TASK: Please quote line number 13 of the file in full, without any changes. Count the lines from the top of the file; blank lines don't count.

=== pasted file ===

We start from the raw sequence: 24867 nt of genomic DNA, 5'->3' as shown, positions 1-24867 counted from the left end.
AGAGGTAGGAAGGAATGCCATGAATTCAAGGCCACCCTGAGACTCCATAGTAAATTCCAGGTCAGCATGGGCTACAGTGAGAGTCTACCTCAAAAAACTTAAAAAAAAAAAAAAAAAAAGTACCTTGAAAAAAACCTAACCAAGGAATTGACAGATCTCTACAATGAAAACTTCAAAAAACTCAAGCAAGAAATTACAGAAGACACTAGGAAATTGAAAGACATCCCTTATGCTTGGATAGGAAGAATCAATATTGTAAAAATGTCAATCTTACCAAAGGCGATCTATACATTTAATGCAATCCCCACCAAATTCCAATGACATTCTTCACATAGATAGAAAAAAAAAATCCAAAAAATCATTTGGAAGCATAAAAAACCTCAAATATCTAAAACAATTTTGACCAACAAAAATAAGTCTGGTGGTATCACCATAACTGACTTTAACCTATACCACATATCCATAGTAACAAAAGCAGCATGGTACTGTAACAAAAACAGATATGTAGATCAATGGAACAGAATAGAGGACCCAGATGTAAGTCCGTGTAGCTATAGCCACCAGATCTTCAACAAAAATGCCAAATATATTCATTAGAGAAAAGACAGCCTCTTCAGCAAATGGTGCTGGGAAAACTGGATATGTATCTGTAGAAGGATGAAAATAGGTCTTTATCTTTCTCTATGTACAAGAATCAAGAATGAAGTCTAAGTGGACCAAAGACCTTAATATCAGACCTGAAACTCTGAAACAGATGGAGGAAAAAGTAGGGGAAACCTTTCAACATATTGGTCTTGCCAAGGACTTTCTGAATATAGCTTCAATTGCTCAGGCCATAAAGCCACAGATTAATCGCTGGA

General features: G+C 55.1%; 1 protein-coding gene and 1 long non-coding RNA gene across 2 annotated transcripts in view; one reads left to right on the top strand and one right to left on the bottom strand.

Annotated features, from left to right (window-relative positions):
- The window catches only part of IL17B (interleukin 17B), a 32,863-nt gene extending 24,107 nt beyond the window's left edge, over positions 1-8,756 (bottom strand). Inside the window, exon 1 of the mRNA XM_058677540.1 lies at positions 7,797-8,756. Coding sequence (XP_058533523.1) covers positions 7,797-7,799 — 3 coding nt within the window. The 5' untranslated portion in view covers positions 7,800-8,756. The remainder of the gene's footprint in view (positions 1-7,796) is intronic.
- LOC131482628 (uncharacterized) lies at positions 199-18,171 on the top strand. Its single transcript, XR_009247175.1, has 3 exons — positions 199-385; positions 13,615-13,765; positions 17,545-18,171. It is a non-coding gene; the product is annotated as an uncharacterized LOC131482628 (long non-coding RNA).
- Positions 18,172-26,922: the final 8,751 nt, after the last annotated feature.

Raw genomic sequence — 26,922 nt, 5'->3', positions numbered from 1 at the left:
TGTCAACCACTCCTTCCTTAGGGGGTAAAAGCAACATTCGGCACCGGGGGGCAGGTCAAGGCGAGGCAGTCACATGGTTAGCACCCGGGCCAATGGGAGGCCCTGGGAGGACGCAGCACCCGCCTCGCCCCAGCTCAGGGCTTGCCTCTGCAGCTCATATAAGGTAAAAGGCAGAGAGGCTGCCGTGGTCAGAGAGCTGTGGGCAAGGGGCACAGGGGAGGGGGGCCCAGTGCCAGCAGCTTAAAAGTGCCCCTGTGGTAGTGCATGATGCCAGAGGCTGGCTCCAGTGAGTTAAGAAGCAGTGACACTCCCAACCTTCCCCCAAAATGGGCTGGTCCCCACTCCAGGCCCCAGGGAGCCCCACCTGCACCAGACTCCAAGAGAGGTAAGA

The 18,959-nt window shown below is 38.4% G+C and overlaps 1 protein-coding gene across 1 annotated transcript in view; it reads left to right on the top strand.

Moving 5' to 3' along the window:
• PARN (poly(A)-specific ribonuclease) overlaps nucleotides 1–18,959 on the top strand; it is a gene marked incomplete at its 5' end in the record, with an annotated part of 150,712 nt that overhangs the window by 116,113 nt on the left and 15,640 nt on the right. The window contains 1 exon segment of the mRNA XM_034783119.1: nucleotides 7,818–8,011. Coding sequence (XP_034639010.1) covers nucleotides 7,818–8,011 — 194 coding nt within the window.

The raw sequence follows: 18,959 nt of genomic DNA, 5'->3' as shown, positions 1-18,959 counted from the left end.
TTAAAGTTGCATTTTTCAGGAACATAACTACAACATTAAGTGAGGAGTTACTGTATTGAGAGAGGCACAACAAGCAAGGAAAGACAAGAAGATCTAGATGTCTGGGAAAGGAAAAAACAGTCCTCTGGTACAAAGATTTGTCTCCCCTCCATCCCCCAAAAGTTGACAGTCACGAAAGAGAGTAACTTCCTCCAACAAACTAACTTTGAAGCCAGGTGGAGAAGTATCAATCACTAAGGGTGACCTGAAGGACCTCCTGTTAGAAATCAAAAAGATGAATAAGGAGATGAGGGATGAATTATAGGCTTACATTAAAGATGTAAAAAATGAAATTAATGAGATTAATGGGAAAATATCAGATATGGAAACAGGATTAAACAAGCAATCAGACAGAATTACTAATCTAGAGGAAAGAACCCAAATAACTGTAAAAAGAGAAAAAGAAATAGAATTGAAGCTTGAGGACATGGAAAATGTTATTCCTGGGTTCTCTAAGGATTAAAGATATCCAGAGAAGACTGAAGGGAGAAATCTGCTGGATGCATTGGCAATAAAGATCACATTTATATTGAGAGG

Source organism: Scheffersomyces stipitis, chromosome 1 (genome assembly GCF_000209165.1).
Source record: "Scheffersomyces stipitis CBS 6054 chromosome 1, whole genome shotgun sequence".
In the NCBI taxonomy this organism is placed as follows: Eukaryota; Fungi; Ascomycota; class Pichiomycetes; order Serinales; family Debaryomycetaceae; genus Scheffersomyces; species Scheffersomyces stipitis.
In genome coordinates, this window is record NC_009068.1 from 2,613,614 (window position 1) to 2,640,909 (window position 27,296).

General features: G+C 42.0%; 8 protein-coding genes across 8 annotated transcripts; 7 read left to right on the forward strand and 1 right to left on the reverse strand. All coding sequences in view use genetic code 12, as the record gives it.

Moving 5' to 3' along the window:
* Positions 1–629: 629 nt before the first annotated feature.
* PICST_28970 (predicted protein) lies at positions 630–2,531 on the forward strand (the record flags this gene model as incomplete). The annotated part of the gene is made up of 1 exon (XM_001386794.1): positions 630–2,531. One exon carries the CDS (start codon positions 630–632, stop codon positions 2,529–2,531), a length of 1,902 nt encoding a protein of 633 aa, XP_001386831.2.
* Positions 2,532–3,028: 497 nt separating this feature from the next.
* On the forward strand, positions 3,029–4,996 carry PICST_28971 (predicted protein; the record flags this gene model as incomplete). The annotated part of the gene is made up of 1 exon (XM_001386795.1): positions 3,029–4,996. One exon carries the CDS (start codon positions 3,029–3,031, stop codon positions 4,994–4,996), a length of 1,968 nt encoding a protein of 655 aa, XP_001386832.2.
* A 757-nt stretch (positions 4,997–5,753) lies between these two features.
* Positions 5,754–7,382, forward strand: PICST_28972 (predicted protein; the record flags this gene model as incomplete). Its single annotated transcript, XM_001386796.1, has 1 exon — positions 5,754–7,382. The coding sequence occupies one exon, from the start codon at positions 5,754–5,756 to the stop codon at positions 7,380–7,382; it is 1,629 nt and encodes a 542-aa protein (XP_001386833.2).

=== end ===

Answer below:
The raw sequence follows: 18,959 nt of genomic DNA, 5'->3' as shown, positions 1-18,959 counted from the left end.